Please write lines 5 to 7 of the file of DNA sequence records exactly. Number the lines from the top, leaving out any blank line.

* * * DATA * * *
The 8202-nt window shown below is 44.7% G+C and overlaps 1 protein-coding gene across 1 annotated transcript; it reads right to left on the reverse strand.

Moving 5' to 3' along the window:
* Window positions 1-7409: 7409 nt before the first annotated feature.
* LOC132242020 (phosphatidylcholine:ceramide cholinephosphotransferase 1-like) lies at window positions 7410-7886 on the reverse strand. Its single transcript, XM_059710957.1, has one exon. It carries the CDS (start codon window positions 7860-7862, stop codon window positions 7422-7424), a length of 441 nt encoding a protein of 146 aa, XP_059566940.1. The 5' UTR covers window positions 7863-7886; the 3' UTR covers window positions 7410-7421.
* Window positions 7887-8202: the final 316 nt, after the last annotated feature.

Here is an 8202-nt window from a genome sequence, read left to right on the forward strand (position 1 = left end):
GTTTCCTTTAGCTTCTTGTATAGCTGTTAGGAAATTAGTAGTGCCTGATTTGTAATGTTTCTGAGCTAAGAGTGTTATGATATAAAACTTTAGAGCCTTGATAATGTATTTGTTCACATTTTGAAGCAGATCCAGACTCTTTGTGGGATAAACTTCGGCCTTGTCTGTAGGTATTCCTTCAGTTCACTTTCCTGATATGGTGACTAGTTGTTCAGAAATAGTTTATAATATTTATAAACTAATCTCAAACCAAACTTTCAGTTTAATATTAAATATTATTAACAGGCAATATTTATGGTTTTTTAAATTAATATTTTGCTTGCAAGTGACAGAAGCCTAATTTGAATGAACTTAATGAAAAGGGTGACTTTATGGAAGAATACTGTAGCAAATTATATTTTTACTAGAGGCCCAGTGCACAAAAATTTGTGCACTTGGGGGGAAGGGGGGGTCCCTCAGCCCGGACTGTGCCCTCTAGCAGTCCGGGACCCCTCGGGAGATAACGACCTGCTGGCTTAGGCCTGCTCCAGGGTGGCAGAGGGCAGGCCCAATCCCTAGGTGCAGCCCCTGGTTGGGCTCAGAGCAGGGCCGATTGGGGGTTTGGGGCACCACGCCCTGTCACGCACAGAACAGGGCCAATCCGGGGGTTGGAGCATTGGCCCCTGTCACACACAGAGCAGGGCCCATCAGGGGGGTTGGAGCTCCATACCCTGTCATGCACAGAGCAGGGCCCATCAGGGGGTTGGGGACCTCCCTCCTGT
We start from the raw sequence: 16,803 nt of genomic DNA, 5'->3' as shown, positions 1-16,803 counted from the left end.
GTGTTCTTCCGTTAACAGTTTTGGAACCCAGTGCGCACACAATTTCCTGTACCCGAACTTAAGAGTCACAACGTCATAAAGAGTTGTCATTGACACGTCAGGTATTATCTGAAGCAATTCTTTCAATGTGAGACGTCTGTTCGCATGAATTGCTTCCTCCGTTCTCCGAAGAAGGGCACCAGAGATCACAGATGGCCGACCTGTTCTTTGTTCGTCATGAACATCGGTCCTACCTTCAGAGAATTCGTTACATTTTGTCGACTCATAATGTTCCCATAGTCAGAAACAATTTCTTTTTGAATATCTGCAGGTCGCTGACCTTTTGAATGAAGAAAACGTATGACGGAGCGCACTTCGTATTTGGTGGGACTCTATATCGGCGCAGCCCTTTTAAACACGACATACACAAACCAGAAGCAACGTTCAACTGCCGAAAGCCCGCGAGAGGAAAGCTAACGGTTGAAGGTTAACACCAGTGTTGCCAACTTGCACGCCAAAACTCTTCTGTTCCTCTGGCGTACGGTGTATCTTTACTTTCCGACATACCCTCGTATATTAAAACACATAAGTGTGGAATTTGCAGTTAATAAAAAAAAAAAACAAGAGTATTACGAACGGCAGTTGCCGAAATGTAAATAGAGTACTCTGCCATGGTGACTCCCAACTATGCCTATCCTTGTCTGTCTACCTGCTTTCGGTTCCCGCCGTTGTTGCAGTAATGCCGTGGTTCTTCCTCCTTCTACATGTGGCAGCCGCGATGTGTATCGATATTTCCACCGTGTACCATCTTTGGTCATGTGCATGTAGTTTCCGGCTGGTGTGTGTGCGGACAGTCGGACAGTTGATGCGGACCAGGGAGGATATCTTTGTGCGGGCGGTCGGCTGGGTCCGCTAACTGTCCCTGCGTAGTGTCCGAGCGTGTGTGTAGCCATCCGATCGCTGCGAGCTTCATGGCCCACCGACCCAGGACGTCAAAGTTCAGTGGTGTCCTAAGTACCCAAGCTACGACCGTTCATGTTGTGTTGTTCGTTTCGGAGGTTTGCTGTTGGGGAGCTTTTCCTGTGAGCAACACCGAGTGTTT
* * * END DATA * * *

* Window positions 7887-8202: the final 316 nt, after the last annotated feature.

Here is an 8202-nt window from a genome sequence, read left to right on the forward strand (position 1 = left end):
GTTTCCTTTAGCTTCTTGTATAGCTGTTAGGAAATTAGTAGTGCCTGATTTGTAATGTTTCTGAGCTAAGAGTGTTATGATATAAAACTTTAGAGCCTTGATAATGTATTTGTTCACATTTTGAAGCAGATCCAGACTCTTTGTGGGATAAACTTCGGCCTTGTCTGTAGGTATTCCTTCAGTTCACTTTCCTGATATGGTGACTAGTTGTTCAGAAATAGTTTATAATATTTATAAACTAATCTCAAACCAAACTTTCAGTTTAATATTAAATATTATTAACAGGCAATATTTATGGTTTTTTAAATTAATATTTTGCTTGCAAGTGACAGAAGCCTAATTTGAATGAACTTAATGAAAAGGGTGACTTTATGGAAGAATACTGTAGCAAATTATATTTTTACTAGAGGCCCAGTGCACAAAAATTTGTGCACTTGGGGGGAAGGGGGGGTCCCTCAGCCCGGACTGTGCCCTCTAGCAGTCCGGGACCCCTCGGGAGATAACGACCTGCTGGCTTAGGCCTGCTCCAGGGTGGCAGAGGGCAGGCCCAATCCCTAGGTGCAGCCCCTGGTTGGGCTCAGAGCAGGGCCGATTGGGGGTTTGGGGCACCACGCCCTGTCACGCACAGAACAGGGCCAATCCGGGGGTTGGAGCATTGGCCCCTGTCACACACAGAGCAGGGCCCATCAGGGGGGTTGGAGCTCCATACCCTGTCATGCACAGAGCAGGGCCCATCAGGGGGTTGGGGACCTCCCTCCTGT